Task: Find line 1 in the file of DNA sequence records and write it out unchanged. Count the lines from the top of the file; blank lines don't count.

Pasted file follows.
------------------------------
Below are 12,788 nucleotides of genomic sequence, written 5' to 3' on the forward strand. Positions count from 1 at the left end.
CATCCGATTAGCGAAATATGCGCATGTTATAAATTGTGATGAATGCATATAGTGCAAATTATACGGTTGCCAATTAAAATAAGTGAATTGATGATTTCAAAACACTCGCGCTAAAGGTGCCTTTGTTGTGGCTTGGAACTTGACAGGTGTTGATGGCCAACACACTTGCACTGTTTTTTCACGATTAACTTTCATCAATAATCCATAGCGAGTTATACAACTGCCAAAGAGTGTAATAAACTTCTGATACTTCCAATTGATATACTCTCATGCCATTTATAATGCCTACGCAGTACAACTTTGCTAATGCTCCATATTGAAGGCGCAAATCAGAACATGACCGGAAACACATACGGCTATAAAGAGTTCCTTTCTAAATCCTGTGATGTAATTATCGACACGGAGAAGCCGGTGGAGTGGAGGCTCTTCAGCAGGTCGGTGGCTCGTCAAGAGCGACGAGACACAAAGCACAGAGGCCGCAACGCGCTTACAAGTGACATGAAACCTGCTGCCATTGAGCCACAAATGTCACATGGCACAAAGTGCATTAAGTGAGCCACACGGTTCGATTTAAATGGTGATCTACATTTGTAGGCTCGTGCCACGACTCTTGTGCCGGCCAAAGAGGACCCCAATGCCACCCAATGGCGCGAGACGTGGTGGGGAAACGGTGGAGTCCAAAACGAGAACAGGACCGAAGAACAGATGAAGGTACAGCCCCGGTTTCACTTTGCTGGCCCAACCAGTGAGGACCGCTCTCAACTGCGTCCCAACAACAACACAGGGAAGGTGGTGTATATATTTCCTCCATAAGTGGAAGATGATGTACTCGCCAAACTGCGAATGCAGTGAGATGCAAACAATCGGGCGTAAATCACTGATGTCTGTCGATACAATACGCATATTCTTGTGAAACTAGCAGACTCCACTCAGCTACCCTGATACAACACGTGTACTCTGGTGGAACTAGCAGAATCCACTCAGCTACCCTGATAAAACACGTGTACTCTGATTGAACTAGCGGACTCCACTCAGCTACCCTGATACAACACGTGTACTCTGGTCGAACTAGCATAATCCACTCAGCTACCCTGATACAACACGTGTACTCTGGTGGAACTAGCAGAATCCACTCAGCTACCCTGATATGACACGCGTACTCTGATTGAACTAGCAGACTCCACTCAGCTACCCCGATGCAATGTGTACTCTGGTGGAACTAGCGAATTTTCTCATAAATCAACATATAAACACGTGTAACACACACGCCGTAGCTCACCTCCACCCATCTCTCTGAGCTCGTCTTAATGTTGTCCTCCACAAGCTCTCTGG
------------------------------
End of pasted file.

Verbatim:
Below are 12,788 nucleotides of genomic sequence, written 5' to 3' on the forward strand. Positions count from 1 at the left end.